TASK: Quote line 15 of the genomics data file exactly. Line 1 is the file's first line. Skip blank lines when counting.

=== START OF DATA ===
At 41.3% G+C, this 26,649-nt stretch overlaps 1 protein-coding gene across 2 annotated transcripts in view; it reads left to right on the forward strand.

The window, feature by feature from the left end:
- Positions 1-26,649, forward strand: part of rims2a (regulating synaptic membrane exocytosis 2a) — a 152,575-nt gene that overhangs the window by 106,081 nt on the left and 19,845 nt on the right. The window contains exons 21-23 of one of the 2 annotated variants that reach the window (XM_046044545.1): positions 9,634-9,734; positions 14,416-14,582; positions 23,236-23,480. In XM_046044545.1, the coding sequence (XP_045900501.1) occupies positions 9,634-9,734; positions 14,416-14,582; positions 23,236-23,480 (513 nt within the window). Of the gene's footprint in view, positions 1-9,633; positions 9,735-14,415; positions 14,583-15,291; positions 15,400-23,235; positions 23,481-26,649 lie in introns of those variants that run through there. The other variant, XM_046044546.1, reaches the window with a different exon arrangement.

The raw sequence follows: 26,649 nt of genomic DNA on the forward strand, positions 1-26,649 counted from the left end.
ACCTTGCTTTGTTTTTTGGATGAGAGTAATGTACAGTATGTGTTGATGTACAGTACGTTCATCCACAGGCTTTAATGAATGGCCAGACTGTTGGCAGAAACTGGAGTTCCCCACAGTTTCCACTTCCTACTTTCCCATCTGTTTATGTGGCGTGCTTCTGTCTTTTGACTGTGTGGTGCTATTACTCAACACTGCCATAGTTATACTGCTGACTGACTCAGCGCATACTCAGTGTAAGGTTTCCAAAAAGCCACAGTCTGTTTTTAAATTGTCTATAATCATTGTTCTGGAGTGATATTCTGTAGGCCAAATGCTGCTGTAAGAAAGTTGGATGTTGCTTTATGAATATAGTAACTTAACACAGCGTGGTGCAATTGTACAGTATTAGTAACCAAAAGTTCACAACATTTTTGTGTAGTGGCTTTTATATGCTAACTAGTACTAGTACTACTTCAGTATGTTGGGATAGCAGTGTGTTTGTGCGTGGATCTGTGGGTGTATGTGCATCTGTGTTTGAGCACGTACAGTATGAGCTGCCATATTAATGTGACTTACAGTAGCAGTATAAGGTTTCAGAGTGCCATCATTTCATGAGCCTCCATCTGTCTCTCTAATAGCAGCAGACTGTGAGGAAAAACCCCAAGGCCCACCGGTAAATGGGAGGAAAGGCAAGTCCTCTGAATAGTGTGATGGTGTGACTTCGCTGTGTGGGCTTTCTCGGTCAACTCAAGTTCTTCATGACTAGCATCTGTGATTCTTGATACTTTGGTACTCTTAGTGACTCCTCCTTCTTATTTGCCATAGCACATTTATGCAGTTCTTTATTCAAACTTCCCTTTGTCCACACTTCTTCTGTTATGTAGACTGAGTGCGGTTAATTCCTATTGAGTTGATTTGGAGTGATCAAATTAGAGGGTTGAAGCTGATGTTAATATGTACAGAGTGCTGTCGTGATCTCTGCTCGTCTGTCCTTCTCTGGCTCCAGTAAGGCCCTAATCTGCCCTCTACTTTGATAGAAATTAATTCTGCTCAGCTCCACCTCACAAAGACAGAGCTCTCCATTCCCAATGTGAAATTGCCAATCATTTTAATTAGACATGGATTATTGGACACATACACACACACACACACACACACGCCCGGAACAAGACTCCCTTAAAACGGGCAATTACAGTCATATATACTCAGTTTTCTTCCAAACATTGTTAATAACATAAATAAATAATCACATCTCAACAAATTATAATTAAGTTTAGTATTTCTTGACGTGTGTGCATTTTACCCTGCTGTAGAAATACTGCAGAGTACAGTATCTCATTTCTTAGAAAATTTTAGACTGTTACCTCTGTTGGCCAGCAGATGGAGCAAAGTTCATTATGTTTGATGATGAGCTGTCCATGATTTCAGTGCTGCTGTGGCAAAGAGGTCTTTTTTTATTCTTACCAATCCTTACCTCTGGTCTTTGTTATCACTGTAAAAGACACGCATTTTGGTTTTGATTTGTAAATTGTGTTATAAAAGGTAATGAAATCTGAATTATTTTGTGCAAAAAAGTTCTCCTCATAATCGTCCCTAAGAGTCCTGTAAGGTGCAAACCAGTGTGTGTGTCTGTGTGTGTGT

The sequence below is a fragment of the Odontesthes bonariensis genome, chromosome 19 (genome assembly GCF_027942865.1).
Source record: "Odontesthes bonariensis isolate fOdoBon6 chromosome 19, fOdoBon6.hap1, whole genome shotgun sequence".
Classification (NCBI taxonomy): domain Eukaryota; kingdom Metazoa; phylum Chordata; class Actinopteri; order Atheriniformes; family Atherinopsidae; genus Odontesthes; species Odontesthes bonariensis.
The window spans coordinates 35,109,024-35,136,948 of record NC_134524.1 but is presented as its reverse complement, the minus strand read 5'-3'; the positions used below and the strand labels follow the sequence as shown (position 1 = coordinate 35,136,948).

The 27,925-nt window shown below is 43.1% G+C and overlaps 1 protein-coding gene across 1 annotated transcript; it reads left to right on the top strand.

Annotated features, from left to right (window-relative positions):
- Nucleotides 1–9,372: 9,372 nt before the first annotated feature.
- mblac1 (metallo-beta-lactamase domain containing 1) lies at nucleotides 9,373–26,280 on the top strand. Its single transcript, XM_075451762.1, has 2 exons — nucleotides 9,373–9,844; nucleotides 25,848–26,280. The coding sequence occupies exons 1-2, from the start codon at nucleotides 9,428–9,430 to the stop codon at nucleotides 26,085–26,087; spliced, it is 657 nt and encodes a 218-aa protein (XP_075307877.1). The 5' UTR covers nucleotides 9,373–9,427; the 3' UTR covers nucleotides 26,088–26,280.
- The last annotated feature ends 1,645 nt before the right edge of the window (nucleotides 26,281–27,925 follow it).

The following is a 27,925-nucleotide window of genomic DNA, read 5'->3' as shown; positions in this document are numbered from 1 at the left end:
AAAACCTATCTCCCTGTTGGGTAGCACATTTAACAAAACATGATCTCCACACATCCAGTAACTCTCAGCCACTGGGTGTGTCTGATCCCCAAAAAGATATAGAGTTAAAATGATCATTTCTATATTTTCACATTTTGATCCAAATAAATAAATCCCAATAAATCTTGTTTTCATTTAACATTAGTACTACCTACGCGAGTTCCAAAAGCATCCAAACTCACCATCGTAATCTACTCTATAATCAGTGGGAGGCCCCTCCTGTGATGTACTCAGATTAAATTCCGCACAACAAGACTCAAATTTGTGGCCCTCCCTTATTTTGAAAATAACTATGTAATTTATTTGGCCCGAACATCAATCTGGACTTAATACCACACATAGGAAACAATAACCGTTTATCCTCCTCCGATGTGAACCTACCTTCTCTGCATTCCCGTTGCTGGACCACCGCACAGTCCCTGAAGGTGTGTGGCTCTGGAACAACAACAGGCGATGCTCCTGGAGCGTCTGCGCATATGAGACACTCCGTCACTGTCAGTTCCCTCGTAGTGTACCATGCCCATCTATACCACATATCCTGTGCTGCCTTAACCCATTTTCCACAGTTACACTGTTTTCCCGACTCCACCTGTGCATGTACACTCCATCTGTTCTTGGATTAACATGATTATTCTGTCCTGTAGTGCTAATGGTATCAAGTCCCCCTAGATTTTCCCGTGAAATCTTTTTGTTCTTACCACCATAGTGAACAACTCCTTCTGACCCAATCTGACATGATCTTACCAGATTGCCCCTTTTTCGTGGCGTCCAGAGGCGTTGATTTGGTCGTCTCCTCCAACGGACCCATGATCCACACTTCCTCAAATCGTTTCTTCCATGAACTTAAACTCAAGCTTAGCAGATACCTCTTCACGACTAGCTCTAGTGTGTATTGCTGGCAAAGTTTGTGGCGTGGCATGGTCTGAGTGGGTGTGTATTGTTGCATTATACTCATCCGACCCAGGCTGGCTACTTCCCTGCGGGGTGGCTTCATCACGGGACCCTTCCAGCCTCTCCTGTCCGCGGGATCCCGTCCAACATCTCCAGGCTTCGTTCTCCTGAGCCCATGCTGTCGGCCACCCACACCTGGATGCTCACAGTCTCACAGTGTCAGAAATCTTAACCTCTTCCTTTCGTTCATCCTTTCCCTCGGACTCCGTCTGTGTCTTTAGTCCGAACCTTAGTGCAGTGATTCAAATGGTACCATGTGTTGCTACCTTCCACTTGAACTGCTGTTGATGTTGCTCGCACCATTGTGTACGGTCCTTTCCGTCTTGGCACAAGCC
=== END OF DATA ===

The following is a 27,925-nucleotide window of genomic DNA, read 5'->3' as shown; positions in this document are numbered from 1 at the left end: